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Star Trek TNG - Season 5 - Episode 24

Star Trek TNG - 5x24 - The Next Phase

Originally Aired: 1992-5-18

Geordi and Ro are pronounced dead after an accident. [DVD]

My Rating - 4

Fan Rating Average - 6.74

Rate episode?

Rating: 0 1 2 3 4 5 6 7 8 9 10
# Votes: 13 2 1 3 6 9 34 23 38 22 21

- Common problem with these kinds of episodes... if Ro and Geordi can pass through things, how do they not fall through the floor?


Remarkable Scenes
- Ro, with regards to Riker's order to go to the Romulan ship without phasers: "This is not a bright idea."
- It's nice to see Humans, Klingons, and Romulans working together in this episode.
- Worf being concerned with giving the Romulans too much technology and Riker appeasing him.
- Geordi: "Are you saying I'm some kind of blind ghost with cloths?"
- Geordi trying to use his communicator to talk to Ro.
- Worf and Data discussing the funeral plans.
- Geordi and Ro figuring out why they're "phased".
- Ro running through people's quarters.
- Geordi and Ro trying get Data to expose them.
- Geordi and Ro returning.

My Review
A fine episode and certainly fun to watch, but the bad science drops its score quite a bit in this one. When everything happening doesn't make any sense, it drops the fun quite a bit. Honestly, this would have been a much better episode if it were centrally about the Federation helping the Romulans and not about some secret phased cloaking device. Oh well.

The following are comments submitted by my readers.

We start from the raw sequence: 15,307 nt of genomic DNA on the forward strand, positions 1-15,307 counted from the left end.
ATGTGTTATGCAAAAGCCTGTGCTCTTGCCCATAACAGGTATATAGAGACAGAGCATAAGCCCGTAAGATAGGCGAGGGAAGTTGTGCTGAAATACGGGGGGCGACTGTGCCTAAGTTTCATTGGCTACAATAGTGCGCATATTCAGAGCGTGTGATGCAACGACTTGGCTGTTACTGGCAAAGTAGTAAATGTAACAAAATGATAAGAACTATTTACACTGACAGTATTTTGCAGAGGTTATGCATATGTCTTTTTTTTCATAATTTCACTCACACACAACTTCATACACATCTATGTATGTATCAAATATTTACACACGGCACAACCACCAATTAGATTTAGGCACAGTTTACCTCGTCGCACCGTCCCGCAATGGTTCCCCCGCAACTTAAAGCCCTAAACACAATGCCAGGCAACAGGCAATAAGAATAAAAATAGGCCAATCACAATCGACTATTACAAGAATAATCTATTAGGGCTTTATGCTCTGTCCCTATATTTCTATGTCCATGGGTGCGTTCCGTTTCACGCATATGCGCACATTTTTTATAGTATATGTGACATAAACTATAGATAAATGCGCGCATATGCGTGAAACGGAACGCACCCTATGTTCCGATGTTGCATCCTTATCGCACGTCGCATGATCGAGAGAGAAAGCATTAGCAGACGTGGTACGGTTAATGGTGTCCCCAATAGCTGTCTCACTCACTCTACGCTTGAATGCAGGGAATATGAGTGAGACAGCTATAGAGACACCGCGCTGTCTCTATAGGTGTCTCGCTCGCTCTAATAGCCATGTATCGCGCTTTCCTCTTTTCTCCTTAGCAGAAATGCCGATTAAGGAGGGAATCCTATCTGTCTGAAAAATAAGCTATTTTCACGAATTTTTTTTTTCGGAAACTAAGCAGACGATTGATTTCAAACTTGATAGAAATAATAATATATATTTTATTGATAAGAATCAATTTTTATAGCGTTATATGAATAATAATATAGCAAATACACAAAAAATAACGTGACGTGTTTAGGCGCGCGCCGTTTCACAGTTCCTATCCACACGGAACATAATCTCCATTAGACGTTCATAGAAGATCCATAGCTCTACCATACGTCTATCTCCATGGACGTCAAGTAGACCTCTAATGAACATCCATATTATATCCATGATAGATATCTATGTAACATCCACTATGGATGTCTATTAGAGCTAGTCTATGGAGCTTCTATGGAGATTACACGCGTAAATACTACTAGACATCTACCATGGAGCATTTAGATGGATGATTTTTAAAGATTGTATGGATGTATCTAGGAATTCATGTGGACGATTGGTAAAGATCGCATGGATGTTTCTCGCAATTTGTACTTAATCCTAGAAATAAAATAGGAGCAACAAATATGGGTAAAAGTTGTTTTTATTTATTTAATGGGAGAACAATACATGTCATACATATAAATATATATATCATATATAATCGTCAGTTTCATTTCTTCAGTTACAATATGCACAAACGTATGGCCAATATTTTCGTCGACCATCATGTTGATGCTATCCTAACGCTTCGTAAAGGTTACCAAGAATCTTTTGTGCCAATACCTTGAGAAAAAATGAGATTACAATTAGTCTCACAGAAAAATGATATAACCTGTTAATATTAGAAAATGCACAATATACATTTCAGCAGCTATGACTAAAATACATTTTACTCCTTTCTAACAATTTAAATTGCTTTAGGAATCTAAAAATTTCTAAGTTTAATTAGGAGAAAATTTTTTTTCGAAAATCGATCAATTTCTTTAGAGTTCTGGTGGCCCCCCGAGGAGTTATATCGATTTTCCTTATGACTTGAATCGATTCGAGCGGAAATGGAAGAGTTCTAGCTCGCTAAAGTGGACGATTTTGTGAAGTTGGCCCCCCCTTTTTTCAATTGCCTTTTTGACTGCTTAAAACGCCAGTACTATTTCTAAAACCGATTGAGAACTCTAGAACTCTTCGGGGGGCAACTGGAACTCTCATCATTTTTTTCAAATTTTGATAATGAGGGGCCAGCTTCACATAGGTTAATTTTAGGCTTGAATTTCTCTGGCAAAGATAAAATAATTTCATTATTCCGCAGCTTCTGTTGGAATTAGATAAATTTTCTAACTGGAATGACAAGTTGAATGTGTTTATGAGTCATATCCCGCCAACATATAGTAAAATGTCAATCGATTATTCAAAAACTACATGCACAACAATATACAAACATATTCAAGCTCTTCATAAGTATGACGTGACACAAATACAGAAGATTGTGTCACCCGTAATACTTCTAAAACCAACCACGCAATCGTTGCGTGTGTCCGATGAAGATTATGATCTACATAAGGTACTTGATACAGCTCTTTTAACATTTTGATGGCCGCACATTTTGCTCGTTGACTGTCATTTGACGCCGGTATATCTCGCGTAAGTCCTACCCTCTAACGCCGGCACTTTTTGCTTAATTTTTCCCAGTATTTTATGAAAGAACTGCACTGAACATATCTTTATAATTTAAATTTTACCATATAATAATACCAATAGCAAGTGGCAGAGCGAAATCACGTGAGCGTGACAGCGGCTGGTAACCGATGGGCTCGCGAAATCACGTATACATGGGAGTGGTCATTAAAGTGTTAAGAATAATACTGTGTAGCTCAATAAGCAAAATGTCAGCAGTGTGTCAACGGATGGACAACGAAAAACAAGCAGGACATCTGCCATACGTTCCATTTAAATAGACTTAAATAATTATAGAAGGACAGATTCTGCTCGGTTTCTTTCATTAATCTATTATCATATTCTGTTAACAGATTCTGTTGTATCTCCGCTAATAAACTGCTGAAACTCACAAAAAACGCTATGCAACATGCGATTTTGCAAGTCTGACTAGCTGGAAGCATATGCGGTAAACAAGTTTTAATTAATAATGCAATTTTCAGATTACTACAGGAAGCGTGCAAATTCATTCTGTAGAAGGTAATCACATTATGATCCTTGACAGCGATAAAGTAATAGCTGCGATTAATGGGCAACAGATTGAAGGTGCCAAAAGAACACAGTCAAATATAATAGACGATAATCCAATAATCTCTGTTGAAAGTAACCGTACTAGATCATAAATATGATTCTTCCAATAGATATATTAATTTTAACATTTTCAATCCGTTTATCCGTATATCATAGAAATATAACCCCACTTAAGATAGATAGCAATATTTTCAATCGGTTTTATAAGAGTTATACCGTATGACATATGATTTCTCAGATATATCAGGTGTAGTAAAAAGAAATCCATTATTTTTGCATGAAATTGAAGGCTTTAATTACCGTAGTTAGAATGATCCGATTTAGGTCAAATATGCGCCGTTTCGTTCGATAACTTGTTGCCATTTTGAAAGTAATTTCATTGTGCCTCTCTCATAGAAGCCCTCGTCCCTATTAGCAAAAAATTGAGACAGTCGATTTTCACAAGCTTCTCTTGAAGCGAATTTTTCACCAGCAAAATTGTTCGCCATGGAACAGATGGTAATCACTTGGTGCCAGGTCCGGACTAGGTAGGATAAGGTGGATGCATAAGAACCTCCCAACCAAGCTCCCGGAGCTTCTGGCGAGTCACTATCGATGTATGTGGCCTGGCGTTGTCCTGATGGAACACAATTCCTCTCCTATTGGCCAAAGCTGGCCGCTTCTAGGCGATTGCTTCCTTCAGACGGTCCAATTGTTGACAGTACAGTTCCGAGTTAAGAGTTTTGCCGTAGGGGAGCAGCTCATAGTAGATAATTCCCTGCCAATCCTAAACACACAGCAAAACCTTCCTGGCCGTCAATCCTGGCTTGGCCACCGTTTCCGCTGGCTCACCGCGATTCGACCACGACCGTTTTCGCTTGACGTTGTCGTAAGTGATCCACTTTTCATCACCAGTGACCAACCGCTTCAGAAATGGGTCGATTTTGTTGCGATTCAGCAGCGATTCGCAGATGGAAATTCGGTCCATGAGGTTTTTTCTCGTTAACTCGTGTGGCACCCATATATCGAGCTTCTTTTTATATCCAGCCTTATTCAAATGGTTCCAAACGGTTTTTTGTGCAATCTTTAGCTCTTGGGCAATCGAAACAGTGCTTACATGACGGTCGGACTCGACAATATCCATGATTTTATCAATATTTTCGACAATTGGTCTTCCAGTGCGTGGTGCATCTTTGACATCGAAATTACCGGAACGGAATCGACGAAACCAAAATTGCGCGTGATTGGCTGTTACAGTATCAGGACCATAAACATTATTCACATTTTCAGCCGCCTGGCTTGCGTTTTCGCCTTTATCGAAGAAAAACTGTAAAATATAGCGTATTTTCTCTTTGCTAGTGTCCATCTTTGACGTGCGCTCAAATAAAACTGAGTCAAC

• From DSOmo on 2007-10-04 at 7:04am:
    -I can "live with" the fact that the floors are solid. Of course, there would be no show - or at least a much more expensive show - if the floors weren't solid. There were several "problems" concerning Geordi and Ro's ability to pass through normal matter that were avoidable: Geordi sits on a transporter pad; Ro touches her navigator's chair and terminal on the bridge; Geordi and Ro sit on benches in a shuttle as it travels to the Romulan ship; the phased Romulan sits in a chair; when the phased Romulan shoots Ro in the leg, she falls down, and a plant in front of her jiggles; Geordi and Ro dive behind a couch, and a bunch of balloons move from the air disturbance. If Geordi and Ro can really pass through normal matter, why did these events happen?
    - Let's take this one step further. There are some other problems of being truly out of phase with normal matter. Geordi comments that he hasn't eaten in two days. That makes sense, he couldn't pick up any food. Along the same line, how can his lungs absorb normal oxygen? And how can they hear the conversations of the other crew members? Hearing comes from the impact of waves of air on the eardrum. Wouldn't the normal air molecules pass right through their eardrums, leaving them deaf?
  • From Lyric on 2011-03-03 at 5:31am: